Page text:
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Author Topic: Ernie says No to Kyoto
paxamillion
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posted 02 October 2002 01:48 PM      Profile for paxamillion   Author's Homepage     Send New Private Message      Edit/Delete Post  Reply With Quote 
Read it and weep.
From: the process of recovery | Registered: Jul 2002  |  IP: Logged
ronb
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posted 02 October 2002 05:05 PM      Profile for ronb     Send New Private Message      Edit/Delete Post  Reply With Quote 
quote:
''I'm not signing on to anything that I don't know the effect of at the end of the day,'' Eves said.

''So it is incumbent upon the federal government to explain to every premier across the country what is [Jean Chrétien's] plan; how is he going to achieve whatever target it is he wants to achieve; and how is he going to do that without costing any part of the economy hundreds of thousands of jobs or tens of thousands of jobs for that matter,'' he said.


Too bad he wasn't Premier during the NAFTA negotiations.


From: gone | Registered: Jan 2002  |  IP: Logged
Markbo
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posted 02 October 2002 05:44 PM      Profile for Markbo     Send New Private Message      Edit/Delete Post  Reply With Quote 
Why, how many jobs do you figure NAFTA cost us? Feel free to state in negative numbers.

Considering Canada is still outperforming the entire G7. Aww doggonit, now your making me sound like Manley.

Why would you say read it and weep? Why not wait to see what type of action plan the liberals come up with in 3 weeks? Its not like 3 weeks is that big of a deal, as we've already squandered, like 7 years since Kyoto was announced without making any effort at all. BTW the Federal government can take years for their action plan, but its no excuse for not taking action right now and supplying funding for co-generation or nuclear power plants, and funding for alternative fuels. We don't need Kyoto or an action plan to know that all of those things are necessary to make any headway on CO2 emissions.

I assert those who support signing Kyoto do so for one of two reasons

#1. They want to use it as an excuse for not actually taking action but looking good because we signed an agreement.

Or more nefariously
#2. They want to trick us into signing a deal that the public would not support when they realize the repercussions and then try to force the public into honouring something they fundamentally don't support. With the alternative being fines paid to poorer countries which is just fine with them anyways.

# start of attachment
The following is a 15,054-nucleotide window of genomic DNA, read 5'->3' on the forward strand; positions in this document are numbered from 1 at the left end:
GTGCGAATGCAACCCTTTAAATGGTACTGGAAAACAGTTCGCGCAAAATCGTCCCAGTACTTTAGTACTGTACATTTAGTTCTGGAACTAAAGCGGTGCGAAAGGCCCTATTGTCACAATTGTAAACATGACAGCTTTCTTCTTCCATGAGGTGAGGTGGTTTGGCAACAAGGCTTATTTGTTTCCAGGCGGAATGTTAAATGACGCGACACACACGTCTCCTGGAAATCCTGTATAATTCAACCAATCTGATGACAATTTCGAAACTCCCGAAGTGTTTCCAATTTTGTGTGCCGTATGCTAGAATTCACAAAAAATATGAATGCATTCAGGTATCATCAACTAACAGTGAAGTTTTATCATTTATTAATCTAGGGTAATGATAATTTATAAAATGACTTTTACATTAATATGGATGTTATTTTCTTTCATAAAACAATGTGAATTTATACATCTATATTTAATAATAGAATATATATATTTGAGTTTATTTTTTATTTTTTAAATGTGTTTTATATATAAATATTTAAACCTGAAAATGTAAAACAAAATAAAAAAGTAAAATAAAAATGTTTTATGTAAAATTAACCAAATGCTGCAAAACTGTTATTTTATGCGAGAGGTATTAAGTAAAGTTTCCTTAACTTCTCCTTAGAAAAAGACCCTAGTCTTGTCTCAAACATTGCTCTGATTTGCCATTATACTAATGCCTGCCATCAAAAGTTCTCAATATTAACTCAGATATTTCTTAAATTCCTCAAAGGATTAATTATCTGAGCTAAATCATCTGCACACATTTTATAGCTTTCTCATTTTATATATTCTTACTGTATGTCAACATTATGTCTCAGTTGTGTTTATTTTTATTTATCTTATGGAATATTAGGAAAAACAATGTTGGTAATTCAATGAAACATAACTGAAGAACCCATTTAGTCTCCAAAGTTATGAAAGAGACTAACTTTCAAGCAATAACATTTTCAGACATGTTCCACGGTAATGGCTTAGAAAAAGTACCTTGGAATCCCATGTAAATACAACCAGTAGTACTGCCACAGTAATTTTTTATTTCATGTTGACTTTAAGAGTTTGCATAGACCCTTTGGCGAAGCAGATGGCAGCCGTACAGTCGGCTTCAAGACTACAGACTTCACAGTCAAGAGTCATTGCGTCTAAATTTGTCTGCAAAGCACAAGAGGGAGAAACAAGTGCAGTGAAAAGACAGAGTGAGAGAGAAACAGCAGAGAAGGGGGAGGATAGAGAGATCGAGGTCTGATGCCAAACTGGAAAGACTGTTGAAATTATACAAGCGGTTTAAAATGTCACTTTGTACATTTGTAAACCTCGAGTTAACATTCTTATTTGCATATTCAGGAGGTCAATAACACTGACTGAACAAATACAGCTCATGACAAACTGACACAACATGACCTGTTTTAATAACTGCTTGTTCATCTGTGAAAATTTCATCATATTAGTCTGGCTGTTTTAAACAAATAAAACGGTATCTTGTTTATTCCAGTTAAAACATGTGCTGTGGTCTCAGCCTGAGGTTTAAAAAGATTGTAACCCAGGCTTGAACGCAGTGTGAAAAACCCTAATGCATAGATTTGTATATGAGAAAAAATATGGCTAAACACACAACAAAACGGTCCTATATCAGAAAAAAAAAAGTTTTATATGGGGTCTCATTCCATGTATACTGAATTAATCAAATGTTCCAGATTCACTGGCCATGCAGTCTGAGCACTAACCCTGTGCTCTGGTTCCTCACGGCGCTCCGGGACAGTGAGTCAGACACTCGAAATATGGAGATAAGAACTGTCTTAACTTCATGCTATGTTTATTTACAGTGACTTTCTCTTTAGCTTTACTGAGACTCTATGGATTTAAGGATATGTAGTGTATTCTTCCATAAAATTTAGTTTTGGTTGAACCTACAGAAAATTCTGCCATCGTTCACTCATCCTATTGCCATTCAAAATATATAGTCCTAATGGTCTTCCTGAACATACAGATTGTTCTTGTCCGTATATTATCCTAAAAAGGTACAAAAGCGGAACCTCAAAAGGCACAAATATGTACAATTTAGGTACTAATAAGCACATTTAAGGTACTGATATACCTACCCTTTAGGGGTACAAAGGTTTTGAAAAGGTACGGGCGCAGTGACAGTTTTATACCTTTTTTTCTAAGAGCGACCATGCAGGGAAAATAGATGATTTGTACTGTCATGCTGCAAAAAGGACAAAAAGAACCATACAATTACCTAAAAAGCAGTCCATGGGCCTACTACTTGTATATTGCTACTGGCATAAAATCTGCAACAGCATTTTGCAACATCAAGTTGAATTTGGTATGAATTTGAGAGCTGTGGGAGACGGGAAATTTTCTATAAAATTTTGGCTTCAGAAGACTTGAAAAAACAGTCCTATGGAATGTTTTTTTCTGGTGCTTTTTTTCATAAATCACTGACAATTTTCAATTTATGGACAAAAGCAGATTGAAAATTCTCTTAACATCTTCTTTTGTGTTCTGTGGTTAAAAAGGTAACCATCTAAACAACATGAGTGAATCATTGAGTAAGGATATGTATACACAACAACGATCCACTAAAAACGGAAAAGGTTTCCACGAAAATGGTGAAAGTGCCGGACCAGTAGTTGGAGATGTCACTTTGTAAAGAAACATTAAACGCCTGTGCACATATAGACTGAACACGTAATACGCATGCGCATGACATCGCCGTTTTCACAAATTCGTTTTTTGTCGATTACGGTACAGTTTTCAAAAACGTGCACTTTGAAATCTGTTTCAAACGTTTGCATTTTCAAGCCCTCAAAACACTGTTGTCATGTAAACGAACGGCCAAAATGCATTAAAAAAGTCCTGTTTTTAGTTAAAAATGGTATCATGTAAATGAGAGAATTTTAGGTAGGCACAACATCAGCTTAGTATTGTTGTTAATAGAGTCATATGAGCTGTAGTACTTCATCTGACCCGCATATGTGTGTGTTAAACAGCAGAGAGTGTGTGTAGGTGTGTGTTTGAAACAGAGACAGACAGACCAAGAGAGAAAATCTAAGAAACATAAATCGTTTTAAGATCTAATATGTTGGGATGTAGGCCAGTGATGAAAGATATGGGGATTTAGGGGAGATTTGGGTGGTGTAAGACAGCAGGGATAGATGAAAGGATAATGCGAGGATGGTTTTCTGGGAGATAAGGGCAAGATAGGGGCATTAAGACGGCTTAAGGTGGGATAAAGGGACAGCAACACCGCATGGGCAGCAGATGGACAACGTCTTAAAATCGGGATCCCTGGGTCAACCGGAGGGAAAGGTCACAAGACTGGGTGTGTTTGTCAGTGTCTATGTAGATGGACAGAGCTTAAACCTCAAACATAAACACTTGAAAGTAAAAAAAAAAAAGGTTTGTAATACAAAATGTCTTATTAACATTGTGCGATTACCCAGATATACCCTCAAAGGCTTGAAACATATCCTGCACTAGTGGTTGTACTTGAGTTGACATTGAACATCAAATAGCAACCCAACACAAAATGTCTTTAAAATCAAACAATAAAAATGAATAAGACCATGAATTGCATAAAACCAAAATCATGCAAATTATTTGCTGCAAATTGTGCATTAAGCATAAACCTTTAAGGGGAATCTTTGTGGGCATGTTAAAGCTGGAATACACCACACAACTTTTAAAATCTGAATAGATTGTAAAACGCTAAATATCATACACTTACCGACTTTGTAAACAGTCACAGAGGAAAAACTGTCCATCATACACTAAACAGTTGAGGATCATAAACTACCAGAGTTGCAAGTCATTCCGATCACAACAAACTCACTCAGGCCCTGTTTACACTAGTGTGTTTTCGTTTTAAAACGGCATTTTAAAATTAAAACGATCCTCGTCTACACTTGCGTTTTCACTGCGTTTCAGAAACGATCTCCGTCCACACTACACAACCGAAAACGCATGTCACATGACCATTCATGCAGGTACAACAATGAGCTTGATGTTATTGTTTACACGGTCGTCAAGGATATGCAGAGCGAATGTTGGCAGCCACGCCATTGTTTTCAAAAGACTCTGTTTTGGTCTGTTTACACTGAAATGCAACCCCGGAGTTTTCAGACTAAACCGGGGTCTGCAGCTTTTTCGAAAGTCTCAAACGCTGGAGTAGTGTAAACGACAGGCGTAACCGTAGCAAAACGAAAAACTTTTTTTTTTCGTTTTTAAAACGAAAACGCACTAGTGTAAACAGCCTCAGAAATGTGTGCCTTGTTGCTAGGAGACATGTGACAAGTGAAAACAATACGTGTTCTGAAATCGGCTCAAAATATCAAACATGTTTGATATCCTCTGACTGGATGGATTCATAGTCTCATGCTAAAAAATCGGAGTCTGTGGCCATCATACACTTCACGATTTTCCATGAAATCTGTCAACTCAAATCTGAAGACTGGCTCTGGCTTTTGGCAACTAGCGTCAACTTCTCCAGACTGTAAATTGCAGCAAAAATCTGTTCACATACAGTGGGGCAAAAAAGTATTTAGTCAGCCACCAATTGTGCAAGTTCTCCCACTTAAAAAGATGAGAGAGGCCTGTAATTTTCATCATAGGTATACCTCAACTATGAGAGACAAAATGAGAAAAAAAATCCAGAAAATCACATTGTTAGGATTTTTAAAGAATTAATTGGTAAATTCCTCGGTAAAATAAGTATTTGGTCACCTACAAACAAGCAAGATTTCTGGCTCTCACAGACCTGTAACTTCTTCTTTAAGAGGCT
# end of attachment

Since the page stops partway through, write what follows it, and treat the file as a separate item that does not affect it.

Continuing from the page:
I'm for taking action on reducing Greenhouse emissions. That stance however has been shown to be completely unrelated to the signing of the Kyoto accord.

Take the money that we'll pay in fines for not meeting Kyoto and build another cogeneration plant, or use it to help finance a natural gas pipeline. That I'll support.

By the way, Question:
if we meet Kyoto based on changing the limits unilaterally (Impossible in itself but hypothetically), but the rest of the world does not recognize those changed parameters. Do we still owe the fines??? what action can the rest of the world take against us???


From: Windsor | Registered: Apr 2001  |  IP: Logged
clockwork
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posted 02 October 2002 06:07 PM      Profile for clockwork     Send New Private Message      Edit/Delete Post  Reply With Quote 
Nyuk, nyuk:

quote:
I'm confused. In the 1980s, it was all so clear and simple. Opponents of the Canada-U.S. free-trade agreement said free trade would cost hundreds of thousands of jobs. They accused supporters of the deal -- Conservative prime minister Brian Mulroney topped the list -- of selling out Canadian sovereignty.

No opposition was fiercer than the Official one. Indeed, the Opposition Liberals under John Turner ran an entire election campaign to scupper the deal. And they nearly won. Some free-trade opponents said they preferred a "made in Canada" industrial strategy. Others said the multilateral GATT was the way to achieve liberalization -- until it begat the WTO, that much-vilified icon of globalization and all its ills.

Pshaw, said Albertans to all of this, and most of the business elite chimed in.